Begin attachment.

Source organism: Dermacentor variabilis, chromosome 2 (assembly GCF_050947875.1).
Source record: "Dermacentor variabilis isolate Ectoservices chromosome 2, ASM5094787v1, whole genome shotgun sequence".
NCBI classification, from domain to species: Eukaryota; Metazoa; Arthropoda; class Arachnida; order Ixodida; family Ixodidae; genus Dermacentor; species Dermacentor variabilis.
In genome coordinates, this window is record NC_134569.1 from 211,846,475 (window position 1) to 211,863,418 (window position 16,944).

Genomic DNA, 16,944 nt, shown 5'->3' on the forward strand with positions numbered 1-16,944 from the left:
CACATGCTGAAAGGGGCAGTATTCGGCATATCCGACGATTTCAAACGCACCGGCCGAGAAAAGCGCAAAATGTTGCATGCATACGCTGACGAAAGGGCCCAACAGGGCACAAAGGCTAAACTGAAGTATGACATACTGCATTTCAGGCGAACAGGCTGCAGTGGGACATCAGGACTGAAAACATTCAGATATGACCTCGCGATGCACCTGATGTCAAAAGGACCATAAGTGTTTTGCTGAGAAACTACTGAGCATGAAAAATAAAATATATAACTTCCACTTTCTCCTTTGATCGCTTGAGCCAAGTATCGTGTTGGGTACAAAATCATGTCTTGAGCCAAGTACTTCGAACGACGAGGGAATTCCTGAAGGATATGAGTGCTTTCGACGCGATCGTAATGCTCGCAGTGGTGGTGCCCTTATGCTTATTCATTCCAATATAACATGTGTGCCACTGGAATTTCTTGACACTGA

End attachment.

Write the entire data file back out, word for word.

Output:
Source organism: Dermacentor variabilis, chromosome 2 (assembly GCF_050947875.1).
Source record: "Dermacentor variabilis isolate Ectoservices chromosome 2, ASM5094787v1, whole genome shotgun sequence".
NCBI classification, from domain to species: Eukaryota; Metazoa; Arthropoda; class Arachnida; order Ixodida; family Ixodidae; genus Dermacentor; species Dermacentor variabilis.
In genome coordinates, this window is record NC_134569.1 from 211,846,475 (window position 1) to 211,863,418 (window position 16,944).

Genomic DNA, 16,944 nt, shown 5'->3' on the forward strand with positions numbered 1-16,944 from the left:
CACATGCTGAAAGGGGCAGTATTCGGCATATCCGACGATTTCAAACGCACCGGCCGAGAAAAGCGCAAAATGTTGCATGCATACGCTGACGAAAGGGCCCAACAGGGCACAAAGGCTAAACTGAAGTATGACATACTGCATTTCAGGCGAACAGGCTGCAGTGGGACATCAGGACTGAAAACATTCAGATATGACCTCGCGATGCACCTGATGTCAAAAGGACCATAAGTGTTTTGCTGAGAAACTACTGAGCATGAAAAATAAAATATATAACTTCCACTTTCTCCTTTGATCGCTTGAGCCAAGTATCGTGTTGGGTACAAAATCATGTCTTGAGCCAAGTACTTCGAACGACGAGGGAATTCCTGAAGGATATGAGTGCTTTCGACGCGATCGTAATGCTCGCAGTGGTGGTGCCCTTATGCTTATTCATTCCAATATAACATGTGTGCCACTGGAATTTCTTGACACTGA